Second, water recycling matters here as well. Treated municipal wastewater is already used for irrigation and recharge; that troublesome oil field water might also be purified.
Third, releases from conventional reservoirs can be re-jiggered to support recharge, feeding water downstream according to the rate at which spreading areas can absorb it. The details are intricate, involving a new balance of flood control, water supply, and environmental concerns. Lester Snow of the California Water Foundation summarizes: “Reservoirs should be operated as forebays to the aquifers.”
Let’s say all these things, and a few others, were done. How much storage might we actually gain?
In a paper published last November, a group at the U. C. Davis Center for Watershed Studies tackled this question head on. The results, under the title “Integrating Storage in California’s Changing Water System,” were promising but sobering. “At most,” the authors concluded, “California’s large-scale water system could utilize up to 5-6 MAF of additional . . . storage capacity,” whether behind dams or underground. Runoff is simply not sufficient, based on historical fluctuations, to fill more.
Six or so MAF of storage capacity is not to be sneered at. It could be extremely valuable. If it were underground, as favored by most experts, it would amount to at least a doubling of managed aquifer space. If utilized correctly, it could definitely help us ride out multi-year droughts like the one we are currently enduring. What it would not provide, the authors make clear, is long-term insurance against droughts worse than those we’ve seen.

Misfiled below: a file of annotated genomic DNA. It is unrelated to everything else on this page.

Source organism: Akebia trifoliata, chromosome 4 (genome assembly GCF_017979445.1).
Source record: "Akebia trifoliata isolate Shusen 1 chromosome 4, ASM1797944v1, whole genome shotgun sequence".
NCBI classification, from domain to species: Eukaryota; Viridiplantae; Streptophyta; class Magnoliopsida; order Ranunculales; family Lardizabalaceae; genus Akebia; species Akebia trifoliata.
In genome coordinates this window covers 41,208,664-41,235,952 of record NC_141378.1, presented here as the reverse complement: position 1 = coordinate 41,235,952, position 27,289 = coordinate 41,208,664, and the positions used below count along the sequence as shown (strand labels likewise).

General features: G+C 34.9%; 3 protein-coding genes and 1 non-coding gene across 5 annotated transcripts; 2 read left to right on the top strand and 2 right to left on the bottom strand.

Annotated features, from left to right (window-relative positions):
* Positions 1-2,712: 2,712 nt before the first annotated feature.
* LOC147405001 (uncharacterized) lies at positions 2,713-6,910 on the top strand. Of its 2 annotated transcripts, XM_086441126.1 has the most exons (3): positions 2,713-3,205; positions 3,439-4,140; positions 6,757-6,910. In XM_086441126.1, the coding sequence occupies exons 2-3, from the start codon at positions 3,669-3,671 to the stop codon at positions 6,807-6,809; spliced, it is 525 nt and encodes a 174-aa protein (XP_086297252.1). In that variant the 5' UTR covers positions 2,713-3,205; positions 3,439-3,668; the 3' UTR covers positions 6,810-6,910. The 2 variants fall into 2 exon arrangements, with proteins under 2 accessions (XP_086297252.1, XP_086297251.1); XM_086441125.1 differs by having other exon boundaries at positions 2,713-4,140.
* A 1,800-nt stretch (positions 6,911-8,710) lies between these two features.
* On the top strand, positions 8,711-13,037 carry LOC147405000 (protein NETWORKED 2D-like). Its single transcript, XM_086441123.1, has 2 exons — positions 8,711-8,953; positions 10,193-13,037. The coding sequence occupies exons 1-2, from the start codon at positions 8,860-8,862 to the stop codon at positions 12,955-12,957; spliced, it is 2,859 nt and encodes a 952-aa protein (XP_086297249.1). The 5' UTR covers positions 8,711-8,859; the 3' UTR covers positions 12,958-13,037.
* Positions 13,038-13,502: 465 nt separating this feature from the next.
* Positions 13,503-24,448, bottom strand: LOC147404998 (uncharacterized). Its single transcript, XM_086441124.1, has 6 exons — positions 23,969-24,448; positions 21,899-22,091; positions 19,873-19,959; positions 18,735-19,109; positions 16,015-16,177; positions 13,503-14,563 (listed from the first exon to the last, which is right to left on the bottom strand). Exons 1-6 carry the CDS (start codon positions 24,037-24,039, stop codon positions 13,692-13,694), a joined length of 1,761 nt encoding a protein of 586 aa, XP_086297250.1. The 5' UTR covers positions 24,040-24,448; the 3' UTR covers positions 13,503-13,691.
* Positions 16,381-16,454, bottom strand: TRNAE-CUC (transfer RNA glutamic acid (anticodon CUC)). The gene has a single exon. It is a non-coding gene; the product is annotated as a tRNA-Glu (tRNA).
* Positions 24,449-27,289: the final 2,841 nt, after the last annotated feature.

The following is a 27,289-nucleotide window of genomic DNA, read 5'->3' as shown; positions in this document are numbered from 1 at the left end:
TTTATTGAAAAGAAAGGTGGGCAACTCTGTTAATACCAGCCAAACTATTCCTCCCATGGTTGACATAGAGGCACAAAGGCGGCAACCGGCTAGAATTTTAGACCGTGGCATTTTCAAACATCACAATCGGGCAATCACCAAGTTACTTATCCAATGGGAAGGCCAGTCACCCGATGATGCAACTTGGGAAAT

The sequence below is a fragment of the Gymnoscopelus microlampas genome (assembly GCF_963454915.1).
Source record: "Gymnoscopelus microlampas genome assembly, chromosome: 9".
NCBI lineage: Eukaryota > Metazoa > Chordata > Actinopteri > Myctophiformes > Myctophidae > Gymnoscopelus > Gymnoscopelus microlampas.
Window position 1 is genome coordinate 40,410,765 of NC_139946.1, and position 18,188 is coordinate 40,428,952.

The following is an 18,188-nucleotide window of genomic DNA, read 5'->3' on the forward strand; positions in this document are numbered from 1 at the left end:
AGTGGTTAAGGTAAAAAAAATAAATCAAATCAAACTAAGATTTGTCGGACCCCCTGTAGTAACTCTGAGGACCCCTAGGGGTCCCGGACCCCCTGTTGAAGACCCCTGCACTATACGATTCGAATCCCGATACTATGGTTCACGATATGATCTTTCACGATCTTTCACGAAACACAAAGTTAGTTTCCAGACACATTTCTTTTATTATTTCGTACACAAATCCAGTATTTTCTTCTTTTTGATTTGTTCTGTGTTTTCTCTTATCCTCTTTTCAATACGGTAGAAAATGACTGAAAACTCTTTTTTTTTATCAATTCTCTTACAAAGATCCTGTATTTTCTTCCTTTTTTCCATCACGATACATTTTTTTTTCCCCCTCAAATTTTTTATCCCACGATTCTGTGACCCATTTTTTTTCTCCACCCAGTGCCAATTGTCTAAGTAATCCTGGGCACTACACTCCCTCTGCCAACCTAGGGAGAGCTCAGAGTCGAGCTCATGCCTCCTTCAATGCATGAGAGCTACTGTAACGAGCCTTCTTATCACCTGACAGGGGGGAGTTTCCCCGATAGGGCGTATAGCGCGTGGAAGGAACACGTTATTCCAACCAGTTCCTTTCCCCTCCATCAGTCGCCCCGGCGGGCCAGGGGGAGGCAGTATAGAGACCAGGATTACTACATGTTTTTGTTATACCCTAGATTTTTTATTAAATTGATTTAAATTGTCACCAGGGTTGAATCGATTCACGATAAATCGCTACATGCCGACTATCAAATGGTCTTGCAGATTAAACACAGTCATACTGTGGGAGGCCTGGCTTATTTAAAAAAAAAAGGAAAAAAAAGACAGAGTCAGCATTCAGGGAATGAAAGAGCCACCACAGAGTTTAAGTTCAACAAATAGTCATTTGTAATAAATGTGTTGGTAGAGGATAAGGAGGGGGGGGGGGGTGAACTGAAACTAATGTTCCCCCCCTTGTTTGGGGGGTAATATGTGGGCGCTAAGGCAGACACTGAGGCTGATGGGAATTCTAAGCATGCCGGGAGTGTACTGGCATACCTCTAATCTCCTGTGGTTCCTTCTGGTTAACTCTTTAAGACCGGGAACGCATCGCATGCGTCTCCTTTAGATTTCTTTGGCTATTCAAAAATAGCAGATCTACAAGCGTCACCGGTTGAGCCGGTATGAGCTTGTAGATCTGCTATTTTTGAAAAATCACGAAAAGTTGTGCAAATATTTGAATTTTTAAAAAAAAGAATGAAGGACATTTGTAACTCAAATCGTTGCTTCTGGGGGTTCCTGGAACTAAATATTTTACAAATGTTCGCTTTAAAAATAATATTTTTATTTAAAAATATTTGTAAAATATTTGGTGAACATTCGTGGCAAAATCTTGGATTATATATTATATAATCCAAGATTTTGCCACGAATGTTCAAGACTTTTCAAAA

Never mind global warming: We needn’t go back too many centuries to find evidence of such droughts. There are drowned trees in the beds of Tenaya Lake and Mono Lake — trees that began as seeds at a time when the lakes were shrunken, and had time to sprout and reach full size before the waters rose again. The work of geomorphologist and paleoclimatologist Scott Stine and others suggests medieval dry periods that lasted a century or two.